Astonishingly, Ghana over the past few years has installed enough generation capacity but still faces persistent load shedding, explaining the rationing of power to meet peak demand due to inadequate generation and other supply constraints. The present installed generation capacity is 4,132 megawatts, with the traditional source being 38 percent of the mix, thermal sources with the majority of 61 percent, and renewables about one percent. Because of the proven record to reduce the high costs of power generation while ensuring sustainability, renewables were to form about 10 percent of the generation mix in 2020 of non-hydro sources, according to national targets. This is even amplified by the IRENA costs, where renewables have enjoyed a continued fall in prices globally, making emerging and developing countries save nearly $200B in new renewables power plants built in 2020 onwards comparative to the same capacities from conventional sources. However, the country has barely achieved one percent within the timeframe. This has exacerbated the widening gap of access for the rural dwellers who live in off- grids locations and cannot be served by the national grid. Sadly, these may continue for years until we overpower all constraints impeding the generation capacity.
The legendary challenges confronting the power sector of Ghana are primarily financial and, to some extent, managerial challenges.
The discovery of oil and gas in Ghana was expected to aid the country’s power sector to save costs via generating electricity through gas from the oil and gas fields. Thus, gas is considered to be cheaper relative to light sweet crude for electricity generation. But then again this assertion is quite far from reality.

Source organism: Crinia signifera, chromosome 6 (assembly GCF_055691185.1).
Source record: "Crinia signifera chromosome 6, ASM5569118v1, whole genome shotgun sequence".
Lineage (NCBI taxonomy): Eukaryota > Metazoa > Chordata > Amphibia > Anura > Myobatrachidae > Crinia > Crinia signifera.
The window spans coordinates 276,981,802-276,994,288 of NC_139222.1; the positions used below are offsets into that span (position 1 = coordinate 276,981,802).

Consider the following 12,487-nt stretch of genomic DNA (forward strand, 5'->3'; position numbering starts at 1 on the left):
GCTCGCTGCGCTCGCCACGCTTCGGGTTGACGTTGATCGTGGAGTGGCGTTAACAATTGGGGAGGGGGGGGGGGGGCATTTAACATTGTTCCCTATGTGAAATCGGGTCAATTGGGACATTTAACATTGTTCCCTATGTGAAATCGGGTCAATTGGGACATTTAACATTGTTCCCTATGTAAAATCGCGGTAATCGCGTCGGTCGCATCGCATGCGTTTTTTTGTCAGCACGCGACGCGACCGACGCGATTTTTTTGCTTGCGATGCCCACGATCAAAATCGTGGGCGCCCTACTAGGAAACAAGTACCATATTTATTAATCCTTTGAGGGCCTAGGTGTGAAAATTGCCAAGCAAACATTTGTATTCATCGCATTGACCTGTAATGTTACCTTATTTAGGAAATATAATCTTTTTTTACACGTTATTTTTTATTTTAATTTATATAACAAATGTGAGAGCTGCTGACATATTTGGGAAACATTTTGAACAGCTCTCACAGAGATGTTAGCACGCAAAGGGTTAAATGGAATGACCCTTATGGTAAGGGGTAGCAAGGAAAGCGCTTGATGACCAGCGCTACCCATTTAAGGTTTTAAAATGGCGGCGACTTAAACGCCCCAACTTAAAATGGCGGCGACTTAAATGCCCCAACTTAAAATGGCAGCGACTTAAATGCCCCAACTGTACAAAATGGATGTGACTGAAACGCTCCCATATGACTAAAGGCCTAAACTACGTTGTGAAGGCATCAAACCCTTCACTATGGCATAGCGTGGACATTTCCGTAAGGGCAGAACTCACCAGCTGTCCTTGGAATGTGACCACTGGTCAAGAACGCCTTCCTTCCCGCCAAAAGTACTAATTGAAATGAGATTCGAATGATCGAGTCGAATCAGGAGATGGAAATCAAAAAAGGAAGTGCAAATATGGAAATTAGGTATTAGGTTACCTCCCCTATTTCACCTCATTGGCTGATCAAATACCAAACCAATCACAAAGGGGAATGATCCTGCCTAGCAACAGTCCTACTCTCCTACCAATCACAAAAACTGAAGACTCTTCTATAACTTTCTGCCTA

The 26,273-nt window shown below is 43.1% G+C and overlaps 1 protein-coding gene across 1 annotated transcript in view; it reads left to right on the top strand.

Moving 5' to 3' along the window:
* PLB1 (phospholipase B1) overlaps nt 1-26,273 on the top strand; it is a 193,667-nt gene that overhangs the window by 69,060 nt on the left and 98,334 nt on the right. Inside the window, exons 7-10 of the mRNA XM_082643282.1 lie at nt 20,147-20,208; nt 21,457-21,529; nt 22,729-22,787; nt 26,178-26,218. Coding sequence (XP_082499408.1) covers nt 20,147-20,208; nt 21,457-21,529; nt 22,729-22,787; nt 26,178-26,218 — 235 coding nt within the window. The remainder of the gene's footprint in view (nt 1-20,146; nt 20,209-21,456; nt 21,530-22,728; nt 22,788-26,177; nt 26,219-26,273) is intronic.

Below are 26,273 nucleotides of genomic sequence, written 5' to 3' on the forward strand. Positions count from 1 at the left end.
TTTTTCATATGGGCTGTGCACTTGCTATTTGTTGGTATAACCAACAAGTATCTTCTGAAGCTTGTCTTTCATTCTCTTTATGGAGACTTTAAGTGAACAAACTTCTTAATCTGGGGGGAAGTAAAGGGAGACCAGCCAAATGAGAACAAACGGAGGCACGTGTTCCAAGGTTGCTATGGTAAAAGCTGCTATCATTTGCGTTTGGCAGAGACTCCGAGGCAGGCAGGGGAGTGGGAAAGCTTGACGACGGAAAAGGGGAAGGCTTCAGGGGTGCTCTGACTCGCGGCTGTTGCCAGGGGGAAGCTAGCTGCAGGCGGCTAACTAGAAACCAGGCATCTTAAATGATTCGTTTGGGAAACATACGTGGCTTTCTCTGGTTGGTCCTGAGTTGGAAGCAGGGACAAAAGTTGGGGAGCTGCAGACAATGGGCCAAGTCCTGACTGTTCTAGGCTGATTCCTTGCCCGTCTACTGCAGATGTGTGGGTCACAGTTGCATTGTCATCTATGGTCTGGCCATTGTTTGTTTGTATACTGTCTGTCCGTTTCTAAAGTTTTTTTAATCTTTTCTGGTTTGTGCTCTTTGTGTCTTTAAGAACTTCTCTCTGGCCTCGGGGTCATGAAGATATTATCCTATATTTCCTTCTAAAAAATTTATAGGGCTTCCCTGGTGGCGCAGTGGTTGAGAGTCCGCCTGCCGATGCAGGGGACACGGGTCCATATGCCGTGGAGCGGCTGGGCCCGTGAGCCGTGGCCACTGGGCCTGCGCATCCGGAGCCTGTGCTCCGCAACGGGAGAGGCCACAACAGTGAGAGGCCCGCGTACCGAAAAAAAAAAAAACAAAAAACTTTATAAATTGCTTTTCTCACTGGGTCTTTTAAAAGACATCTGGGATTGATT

The sector can currently be described as highly insolvent, hence the sector’s high prices of power and the sluggish levels of incomes grappling with the sector. The insolvency of the power utilities is further deepened due to the reduction of tariffs by the Public Utility Commission (PURC) by 17 percent. This has brought about expansion in the energy demand, growing demand by 2,229 MW in the third month of the first quarter in 2018, to 2,433 MW in April in the last month of the first quarter, owning to tariffs reductions and making electricity cheaper than before. Within this same period, it is reported that an estimated $9 billion is required between 2014 and 2019 to leverage further finances to build critical infrastructure in the power sector and modernizing the national grid.
Again, the operational efficiencies and unbearable costs, such as exorbitant fuel prices for thermal plants have culminated in severe financial difficulties for the sector. For instance, Ghana was supposed to import nearly a billion dollars in 2019 to run its thermal plants. This puts a strain on the state’s finances as the government would have spent hard currency importing these fuels from abroad. There also exist high-level costs for installed generation for IPPS and Emergency Power Producers (EPPs). The Karpowership is one of the emergency power plants that cost the country a fortune. As well, high distribution losses due to theft and aging distribution infrastructure vis-à-vis low revenue mobilization due to illegal connections, inefficient billing system, and refusal of bill settlements by the government sector continue to cripple the financial ability of the power sector. As of 2016, the sector suffered a whooping $794 M due to a deficit in revenue mobilization gap. The ECG as one of the power distributors is grappling with liabilities of Ghc 7.6billion at the end of 2017 and also been cited to be a loss-making enterprise since 2011. The Volta River Authority (VRA) on the other hand, for instance, had to resort to external finance from the domestic market to raise money for its fuels, resulting in a debt of $2.3 B in 2017. Such financing decision is a financial yoke on the sector and the country as well, hence, subsequently impede the sector’s ability to function efficiently.